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03/28/2013

Michael Stern on Same Sex Marriage
Michael Ramsey

Michael Stern (of the Point of Order blog) has this answer to my question "Is there an originalist case for same sex marriage? "

No. Here's why. A literal interpretation of the equal protection clause might justify striking down all laws (since all laws treat some people differently than others) or no laws (since even the most discriminatory law can be applied to everyone "equally"). I would think that an originalist interpretation of the equal protection clause would have to start with the original expected application (ie, the "garden variety case" that the clause was expected to prohibit) in order to invest it with a coherent and plausible meaning.

This process might lead to the plausible conclusion that gays and lesbians are protected (as a class, not just as individuals) under some circumstances, based on an evolving understanding that they have immutable characteristics analogous to race. However, I don't see any plausible way that it could go so far as to establish a right to same-sex marriage. That’s because while the framers of the 14th amendment may not have understood the relevant facts about gays and lesbians, they certainly understood the relevant facts about marriage and they evidently did not believe that treating marriage as a classification denied equal protection to the unmarried. This means that there is something about the marriage relationship as the framers understood it that warrants different treatment and makes it not a violation of equal protection to treat married people differently than unmarried people.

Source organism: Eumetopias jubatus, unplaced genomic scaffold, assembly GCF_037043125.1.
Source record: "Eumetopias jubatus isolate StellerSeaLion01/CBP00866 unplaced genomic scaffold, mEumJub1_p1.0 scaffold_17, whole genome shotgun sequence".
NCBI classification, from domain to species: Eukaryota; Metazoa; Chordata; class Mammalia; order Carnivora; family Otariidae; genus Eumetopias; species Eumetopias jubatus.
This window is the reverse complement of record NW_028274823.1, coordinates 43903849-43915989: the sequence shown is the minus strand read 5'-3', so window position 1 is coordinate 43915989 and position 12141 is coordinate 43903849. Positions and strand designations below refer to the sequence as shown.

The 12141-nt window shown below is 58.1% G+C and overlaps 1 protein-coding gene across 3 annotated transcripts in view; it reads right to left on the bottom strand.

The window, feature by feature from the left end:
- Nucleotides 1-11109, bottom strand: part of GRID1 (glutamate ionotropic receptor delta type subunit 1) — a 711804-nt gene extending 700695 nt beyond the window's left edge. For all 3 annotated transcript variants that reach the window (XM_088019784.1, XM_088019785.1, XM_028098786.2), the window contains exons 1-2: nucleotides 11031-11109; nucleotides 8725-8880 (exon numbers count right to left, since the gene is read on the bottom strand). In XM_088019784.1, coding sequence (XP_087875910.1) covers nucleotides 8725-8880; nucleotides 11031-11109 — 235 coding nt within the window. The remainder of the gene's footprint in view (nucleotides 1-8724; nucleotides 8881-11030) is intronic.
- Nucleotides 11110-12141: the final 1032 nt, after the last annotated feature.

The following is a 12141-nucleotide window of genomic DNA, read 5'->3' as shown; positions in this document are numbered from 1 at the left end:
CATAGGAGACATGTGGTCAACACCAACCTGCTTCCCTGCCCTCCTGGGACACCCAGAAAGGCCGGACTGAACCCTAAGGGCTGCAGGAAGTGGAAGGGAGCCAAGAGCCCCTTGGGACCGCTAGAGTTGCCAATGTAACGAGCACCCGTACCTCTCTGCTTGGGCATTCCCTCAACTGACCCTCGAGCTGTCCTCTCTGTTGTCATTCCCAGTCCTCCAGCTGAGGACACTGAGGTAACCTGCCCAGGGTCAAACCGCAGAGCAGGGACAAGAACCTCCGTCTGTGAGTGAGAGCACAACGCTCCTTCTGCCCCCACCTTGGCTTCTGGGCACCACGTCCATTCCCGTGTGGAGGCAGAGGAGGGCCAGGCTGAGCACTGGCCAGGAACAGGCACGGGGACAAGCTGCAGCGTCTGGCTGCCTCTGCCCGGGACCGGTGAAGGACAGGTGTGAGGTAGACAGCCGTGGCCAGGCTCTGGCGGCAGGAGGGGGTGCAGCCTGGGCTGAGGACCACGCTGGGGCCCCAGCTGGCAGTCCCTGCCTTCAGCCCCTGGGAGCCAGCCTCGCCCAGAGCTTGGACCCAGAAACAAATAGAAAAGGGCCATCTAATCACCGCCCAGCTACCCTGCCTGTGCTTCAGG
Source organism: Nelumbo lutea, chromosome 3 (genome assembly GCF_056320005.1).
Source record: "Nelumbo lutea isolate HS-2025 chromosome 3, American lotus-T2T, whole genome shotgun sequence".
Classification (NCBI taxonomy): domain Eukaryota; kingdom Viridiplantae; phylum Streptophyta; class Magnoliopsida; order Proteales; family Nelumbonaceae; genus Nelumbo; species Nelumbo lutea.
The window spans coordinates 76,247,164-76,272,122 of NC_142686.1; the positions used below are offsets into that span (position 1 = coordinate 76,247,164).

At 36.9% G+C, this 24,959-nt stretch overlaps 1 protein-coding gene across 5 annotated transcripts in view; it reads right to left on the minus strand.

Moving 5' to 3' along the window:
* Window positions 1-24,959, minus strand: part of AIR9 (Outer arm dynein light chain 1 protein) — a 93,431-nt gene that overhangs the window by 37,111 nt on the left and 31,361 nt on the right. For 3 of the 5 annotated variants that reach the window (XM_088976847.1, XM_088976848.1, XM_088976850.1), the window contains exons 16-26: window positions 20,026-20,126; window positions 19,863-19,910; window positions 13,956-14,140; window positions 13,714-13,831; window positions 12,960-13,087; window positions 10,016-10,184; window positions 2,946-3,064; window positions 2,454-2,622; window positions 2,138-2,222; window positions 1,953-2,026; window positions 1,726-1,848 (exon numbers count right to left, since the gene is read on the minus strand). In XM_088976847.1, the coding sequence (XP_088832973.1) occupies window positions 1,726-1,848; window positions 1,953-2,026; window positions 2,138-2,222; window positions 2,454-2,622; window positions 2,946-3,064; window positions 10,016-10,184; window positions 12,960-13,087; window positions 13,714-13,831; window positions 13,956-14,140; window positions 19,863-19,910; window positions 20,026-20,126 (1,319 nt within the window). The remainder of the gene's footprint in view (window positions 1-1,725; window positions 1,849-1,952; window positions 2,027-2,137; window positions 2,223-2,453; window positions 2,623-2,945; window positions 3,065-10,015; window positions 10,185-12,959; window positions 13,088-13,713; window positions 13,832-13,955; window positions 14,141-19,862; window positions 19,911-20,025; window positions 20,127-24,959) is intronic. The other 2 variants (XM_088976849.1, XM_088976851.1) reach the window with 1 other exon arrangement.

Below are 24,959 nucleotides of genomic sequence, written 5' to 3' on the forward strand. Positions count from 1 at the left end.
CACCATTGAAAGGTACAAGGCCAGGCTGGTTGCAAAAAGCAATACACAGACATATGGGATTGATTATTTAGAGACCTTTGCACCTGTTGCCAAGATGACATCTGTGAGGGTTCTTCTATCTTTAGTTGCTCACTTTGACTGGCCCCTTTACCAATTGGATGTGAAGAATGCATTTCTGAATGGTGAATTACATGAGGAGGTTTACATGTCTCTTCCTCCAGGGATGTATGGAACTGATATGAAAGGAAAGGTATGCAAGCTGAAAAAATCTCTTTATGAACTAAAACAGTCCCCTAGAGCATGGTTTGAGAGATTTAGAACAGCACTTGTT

Of course, it is possible that whatever is inherent in the marriage relationship to justify the differential treatment between the married and the unmarried is unrelated to the nature of the husband-wife relationship as the framers understood it (and as it had been understood throughout all of human history to that point). Possible, but not plausible. Moreover, if originalist theory is so malleable as to embrace such a conclusion, its hard to see how it is distinguished from a constitutional theory that just says judges are empowered to apply any theory of equality that they like, or that enjoys currency at that time.